Commentary 28 Dec 2006 09:02 am
- Last night, I watched the Academy screener of Happy Feet. I’m sorry I hadn’t seen it initially in a theater, and I know I’ll go back to see it on a big screen soon.
There’s no doubt this is the best of the films on the short list in the animated feature category. I’ve made myself obvious about my dislike of MoCap, but this is a good film. Regardless of whether it was done 2D, keyframe, live action or MoCap, it’s a well made film. It is a musical in the truest sense of the word; it thrives on the music.
I believe animation should be tied tightly to music (even the absence of music in animation is a critical choice that has sometimes worked.) This film is dependent on and in love with the music constantly remixing on its soundtrack; there is no possibility of separating the action, camera moves or story from the music.
They use a lot of songs from the 70′s-90′s to accent a tempo, but the score by John Powell is one of the best film scores of the year. Listen to the underscoring of a couple of the opening numbers; it’s amazing. Powell scored my short for HBO, Goodnight Moon, back in 1999. He was just starting back then, but he came fully developed. He went on to Disney where he scored The Emperor’s New Groove; then to Robots and Ice Age II. He’s written many other excellent film scores. Here, in Happy Feet, he is at the top of his game.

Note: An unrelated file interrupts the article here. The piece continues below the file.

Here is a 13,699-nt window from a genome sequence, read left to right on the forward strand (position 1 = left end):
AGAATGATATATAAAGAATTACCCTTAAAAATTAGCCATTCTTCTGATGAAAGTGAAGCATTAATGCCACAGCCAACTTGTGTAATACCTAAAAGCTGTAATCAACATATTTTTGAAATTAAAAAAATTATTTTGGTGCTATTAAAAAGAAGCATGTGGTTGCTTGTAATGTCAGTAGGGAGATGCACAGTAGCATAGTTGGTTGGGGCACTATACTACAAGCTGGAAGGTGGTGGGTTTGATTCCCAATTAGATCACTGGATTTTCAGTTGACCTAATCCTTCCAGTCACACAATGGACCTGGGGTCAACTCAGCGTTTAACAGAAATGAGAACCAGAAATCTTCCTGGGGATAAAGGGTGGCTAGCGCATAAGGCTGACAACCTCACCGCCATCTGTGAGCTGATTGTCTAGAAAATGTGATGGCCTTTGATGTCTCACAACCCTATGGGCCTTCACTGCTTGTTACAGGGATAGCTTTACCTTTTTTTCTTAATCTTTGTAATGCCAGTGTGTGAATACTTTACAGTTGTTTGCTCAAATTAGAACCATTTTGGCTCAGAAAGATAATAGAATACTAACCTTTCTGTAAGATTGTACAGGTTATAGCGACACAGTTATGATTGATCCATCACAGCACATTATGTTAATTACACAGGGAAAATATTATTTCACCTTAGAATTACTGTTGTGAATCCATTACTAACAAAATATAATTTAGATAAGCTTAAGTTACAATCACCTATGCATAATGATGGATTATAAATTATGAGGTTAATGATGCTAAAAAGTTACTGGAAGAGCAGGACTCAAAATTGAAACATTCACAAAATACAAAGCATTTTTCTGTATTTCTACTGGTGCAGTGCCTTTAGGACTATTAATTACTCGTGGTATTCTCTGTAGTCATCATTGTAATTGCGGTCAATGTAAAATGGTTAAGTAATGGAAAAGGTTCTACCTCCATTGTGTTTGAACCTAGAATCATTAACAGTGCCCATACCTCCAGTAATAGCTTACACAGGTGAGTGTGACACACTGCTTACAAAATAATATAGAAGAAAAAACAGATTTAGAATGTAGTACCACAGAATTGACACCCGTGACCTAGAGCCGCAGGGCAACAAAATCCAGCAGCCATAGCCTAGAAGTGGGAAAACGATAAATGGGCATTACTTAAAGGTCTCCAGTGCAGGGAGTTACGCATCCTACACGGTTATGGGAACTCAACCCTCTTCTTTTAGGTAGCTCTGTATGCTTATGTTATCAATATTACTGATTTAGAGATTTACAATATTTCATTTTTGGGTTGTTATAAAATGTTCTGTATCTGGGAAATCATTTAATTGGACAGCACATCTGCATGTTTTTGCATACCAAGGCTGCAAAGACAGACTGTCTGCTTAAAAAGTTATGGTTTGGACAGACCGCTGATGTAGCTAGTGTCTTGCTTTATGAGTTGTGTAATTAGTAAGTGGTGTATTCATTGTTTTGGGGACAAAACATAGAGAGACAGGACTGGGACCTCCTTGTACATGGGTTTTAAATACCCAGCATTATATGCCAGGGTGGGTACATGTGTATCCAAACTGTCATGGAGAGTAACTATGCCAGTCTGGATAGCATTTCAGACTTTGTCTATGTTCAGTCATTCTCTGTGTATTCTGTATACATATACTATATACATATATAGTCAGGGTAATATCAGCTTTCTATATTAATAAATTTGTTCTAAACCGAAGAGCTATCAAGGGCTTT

I think of MoCap as more a form of digital puppetry than animation, and the movement in this film is fine. Savion Glover can be seen in all the dancing, but the acting is expressive – especially given the lack of expression on a penguin’s face. I thought there were some scenes with the father character (voiced by Hugh Jackman) that were just excellent. Equally interesting is Nicole Kidman, though her character has no stand-out action.
The same is true for Brittany Murphy; she’s extraordinary, though her part doesn’t require enormous depth. She also does most of her own singing, and she does it well. After all those years at King of the Hill, she certainly has proven herself, and displays her talent well in this film.
Actually, all of the voice work is good – though I sometimes had trouble telling some of the males apart. None of the voices are star turns that dominate the film. They all sound appropriate for the roles.
I liked the use of live action in the end, and thought it would have been the only real way to get their point across. It, like everything else in this film, was done well. A delicate mix of live action embedded into the MoCap drawn world. It was just good ol’ plain, film making know how. George Miller is a director who knows how.
Today’s NYTimes features an article on Savion Glover‘s dancing for this film.
I also suggest you read Mark Mayerson‘s comment today about this and other articles. Mark has some excellent thoughts worth digesting.
To see artwork from another animal film, the ASIFA Hollywood Animation Blog has posted some beautiful pieces from Mark Kirkland‘s collection of artwork from Bambi.
(Click any image to enlarge.)